Expected value of sample information

- What is the expected value of obtaining updated probabilities using a sample?
- Find the probability for each possible sample
- For each possible sample, find the posterior probabilities for the states, the optimal action, and the difference in payoff compared to original optimal action
- Find the expectation of this difference, using the probabilities of obtaining the different samples.

Utility

- When all outcomes are measured in monetary value, computations like those above are easy to implement and use
- Central problem: Translating all ”values” to the same scale
- In health economics: How do we translate different health outcomes, and different costs, to same scale?
- General concept: Utility
- Utility may be non-linear function of money value

Risk and (health) insurance

- When utility is rising slower than monetary value, we talk about risk aversion
- When utility is rising faster than monetary value, we talk about risk preference
- If you buy any insurance policy, you should expect to lose money in the long run
- But the negative utility of, say, an accident, more than outweigh the small negative utility of a policy payment.

Desicion theory and Bayesian theory in health economics research

- As health economics is often about making optimal desicions under uncertainty, decision theory is increasingly used.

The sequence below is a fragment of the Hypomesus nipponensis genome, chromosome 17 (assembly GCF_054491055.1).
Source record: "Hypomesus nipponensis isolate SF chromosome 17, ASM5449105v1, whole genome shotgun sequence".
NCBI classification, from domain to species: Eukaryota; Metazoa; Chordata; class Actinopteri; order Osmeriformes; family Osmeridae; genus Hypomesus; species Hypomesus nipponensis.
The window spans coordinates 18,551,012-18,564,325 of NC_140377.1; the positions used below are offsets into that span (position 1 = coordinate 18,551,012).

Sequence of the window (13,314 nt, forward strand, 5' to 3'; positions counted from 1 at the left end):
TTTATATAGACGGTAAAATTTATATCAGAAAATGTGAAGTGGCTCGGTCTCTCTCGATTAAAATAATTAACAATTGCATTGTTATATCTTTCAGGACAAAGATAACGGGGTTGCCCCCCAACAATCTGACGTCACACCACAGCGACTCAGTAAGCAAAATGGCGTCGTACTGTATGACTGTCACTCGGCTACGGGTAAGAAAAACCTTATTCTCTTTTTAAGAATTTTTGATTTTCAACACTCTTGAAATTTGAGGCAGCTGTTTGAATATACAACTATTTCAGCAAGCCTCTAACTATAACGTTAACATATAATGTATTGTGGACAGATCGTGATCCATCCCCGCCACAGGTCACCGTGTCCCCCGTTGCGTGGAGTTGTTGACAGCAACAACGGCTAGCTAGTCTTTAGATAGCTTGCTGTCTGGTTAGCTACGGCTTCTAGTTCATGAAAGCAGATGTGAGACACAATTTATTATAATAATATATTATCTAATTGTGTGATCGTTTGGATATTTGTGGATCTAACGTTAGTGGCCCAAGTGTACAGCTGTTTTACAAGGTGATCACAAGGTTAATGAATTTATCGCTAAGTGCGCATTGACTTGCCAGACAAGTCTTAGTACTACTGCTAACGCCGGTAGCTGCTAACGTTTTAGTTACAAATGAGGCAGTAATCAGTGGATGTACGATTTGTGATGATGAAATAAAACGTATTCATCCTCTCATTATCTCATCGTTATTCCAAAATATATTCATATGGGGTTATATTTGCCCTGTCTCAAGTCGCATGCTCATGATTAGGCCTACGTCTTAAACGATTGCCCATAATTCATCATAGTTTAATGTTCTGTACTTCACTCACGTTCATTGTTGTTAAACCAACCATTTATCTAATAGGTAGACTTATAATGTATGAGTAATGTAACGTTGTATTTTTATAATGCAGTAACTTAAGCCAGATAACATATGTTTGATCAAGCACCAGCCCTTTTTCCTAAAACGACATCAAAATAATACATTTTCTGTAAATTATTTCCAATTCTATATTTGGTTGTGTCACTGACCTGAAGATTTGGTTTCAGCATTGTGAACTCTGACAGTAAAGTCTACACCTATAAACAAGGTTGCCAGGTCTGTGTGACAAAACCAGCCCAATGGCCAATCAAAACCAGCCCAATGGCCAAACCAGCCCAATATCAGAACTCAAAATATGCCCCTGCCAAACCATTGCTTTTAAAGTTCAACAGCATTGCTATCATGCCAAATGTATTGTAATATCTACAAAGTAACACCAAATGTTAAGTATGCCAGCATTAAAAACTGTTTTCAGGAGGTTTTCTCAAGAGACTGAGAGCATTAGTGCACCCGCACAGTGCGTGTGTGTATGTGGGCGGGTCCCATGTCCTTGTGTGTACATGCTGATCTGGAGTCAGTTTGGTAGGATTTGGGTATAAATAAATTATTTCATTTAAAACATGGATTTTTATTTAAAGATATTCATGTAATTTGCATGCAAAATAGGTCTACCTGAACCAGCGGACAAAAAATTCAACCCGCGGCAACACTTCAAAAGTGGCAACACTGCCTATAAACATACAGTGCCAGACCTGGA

- The central problem is to translate both costs and health results to the same scale:
- All health results are translated into ”quality adjusted life years”
- The ”price” for one ”quality adjusted life year” is a parameter called ”willingness to pay”.

Curves for probability of cost effectiveness given willingness to pay

- One widely used way of presenting a cost-effectiveness analysis is through the Cost-Effectiveness Acceptability Curve (CEAC)
- Introduced by van Hout et al (1994).
- For each value of the threshold willingness to pay λ, the CEAC plots the probability that one treatment is more cost-effective than another.

Review of tests

- Below is a listing of most of the statistical tests encountered in Newbold.
- It gives a grouping of the tests by application area
- For details, consult the book or previous notes!

Studying population proportions

(p0 common estimate)

From problem to choice of method

- Example: You have the grades of a class of studends from this years statistics course, and from last years statistics course. How to analyze?
- You have measured the blood pressure, working habits, eating habits, and exercise level for 200 middleaged men. How to analyze?

From problem to choice of method

- Example: You have asked 100 married women how long they have been married, and how happy they are (on a specific scale) with their marriage. How to analyze?
- Example: You have data for how satisfied (on some scale) 50 patients are with their primary health care, from each of 5 regions of Norway. How to analyze?